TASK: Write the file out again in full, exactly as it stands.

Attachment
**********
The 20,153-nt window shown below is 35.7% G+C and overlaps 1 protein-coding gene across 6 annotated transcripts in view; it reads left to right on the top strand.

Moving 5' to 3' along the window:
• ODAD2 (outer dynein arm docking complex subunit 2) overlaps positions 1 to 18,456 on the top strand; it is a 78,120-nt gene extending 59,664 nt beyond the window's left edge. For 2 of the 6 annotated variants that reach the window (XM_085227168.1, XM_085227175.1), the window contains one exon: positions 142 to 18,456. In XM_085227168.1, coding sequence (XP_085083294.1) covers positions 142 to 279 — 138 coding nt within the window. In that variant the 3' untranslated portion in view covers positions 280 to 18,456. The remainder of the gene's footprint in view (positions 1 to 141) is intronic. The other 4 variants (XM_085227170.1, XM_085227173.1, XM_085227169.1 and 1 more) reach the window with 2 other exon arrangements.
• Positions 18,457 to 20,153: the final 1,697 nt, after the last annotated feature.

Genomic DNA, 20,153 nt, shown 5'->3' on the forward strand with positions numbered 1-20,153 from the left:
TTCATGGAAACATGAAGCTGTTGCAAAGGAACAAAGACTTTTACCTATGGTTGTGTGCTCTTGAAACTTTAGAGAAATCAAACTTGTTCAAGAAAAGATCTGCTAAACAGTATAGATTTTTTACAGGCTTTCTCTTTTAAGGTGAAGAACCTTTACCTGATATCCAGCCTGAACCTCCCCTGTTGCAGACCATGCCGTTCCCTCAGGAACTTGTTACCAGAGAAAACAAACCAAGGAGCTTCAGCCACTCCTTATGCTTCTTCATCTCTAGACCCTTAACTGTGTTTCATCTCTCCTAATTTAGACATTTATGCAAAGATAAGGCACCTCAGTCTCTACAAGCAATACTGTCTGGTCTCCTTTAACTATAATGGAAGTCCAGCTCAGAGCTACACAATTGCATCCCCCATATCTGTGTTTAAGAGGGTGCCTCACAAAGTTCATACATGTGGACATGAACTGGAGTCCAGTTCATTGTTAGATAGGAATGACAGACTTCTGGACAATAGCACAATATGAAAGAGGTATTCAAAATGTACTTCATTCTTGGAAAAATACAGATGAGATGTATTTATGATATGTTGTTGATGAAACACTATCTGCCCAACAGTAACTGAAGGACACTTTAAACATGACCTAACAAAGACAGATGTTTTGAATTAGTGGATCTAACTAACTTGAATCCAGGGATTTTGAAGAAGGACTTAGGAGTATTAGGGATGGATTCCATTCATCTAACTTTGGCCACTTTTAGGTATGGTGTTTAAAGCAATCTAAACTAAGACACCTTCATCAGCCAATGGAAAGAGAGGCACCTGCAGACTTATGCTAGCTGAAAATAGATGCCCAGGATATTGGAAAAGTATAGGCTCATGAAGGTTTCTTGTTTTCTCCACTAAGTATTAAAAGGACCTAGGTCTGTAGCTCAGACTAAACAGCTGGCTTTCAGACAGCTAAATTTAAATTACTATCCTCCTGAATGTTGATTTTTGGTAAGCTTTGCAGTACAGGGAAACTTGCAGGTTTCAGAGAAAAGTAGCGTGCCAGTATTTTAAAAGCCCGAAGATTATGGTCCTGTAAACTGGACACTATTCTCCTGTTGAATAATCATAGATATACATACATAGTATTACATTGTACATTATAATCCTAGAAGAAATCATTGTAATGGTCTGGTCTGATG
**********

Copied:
The 20,153-nt window shown below is 35.7% G+C and overlaps 1 protein-coding gene across 6 annotated transcripts in view; it reads left to right on the top strand.

Moving 5' to 3' along the window:
• ODAD2 (outer dynein arm docking complex subunit 2) overlaps positions 1 to 18,456 on the top strand; it is a 78,120-nt gene extending 59,664 nt beyond the window's left edge. For 2 of the 6 annotated variants that reach the window (XM_085227168.1, XM_085227175.1), the window contains one exon: positions 142 to 18,456. In XM_085227168.1, coding sequence (XP_085083294.1) covers positions 142 to 279 — 138 coding nt within the window. In that variant the 3' untranslated portion in view covers positions 280 to 18,456. The remainder of the gene's footprint in view (positions 1 to 141) is intronic. The other 4 variants (XM_085227170.1, XM_085227173.1, XM_085227169.1 and 1 more) reach the window with 2 other exon arrangements.
• Positions 18,457 to 20,153: the final 1,697 nt, after the last annotated feature.

Genomic DNA, 20,153 nt, shown 5'->3' on the forward strand with positions numbered 1-20,153 from the left:
TTCATGGAAACATGAAGCTGTTGCAAAGGAACAAAGACTTTTACCTATGGTTGTGTGCTCTTGAAACTTTAGAGAAATCAAACTTGTTCAAGAAAAGATCTGCTAAACAGTATAGATTTTTTACAGGCTTTCTCTTTTAAGGTGAAGAACCTTTACCTGATATCCAGCCTGAACCTCCCCTGTTGCAGACCATGCCGTTCCCTCAGGAACTTGTTACCAGAGAAAACAAACCAAGGAGCTTCAGCCACTCCTTATGCTTCTTCATCTCTAGACCCTTAACTGTGTTTCATCTCTCCTAATTTAGACATTTATGCAAAGATAAGGCACCTCAGTCTCTACAAGCAATACTGTCTGGTCTCCTTTAACTATAATGGAAGTCCAGCTCAGAGCTACACAATTGCATCCCCCATATCTGTGTTTAAGAGGGTGCCTCACAAAGTTCATACATGTGGACATGAACTGGAGTCCAGTTCATTGTTAGATAGGAATGACAGACTTCTGGACAATAGCACAATATGAAAGAGGTATTCAAAATGTACTTCATTCTTGGAAAAATACAGATGAGATGTATTTATGATATGTTGTTGATGAAACACTATCTGCCCAACAGTAACTGAAGGACACTTTAAACATGACCTAACAAAGACAGATGTTTTGAATTAGTGGATCTAACTAACTTGAATCCAGGGATTTTGAAGAAGGACTTAGGAGTATTAGGGATGGATTCCATTCATCTAACTTTGGCCACTTTTAGGTATGGTGTTTAAAGCAATCTAAACTAAGACACCTTCATCAGCCAATGGAAAGAGAGGCACCTGCAGACTTATGCTAGCTGAAAATAGATGCCCAGGATATTGGAAAAGTATAGGCTCATGAAGGTTTCTTGTTTTCTCCACTAAGTATTAAAAGGACCTAGGTCTGTAGCTCAGACTAAACAGCTGGCTTTCAGACAGCTAAATTTAAATTACTATCCTCCTGAATGTTGATTTTTGGTAAGCTTTGCAGTACAGGGAAACTTGCAGGTTTCAGAGAAAAGTAGCGTGCCAGTATTTTAAAAGCCCGAAGATTATGGTCCTGTAAACTGGACACTATTCTCCTGTTGAATAATCATAGATATACATACATAGTATTACATTGTACATTATAATCCTAGAAGAAATCATTGTAATGGTCTGGTCTGATG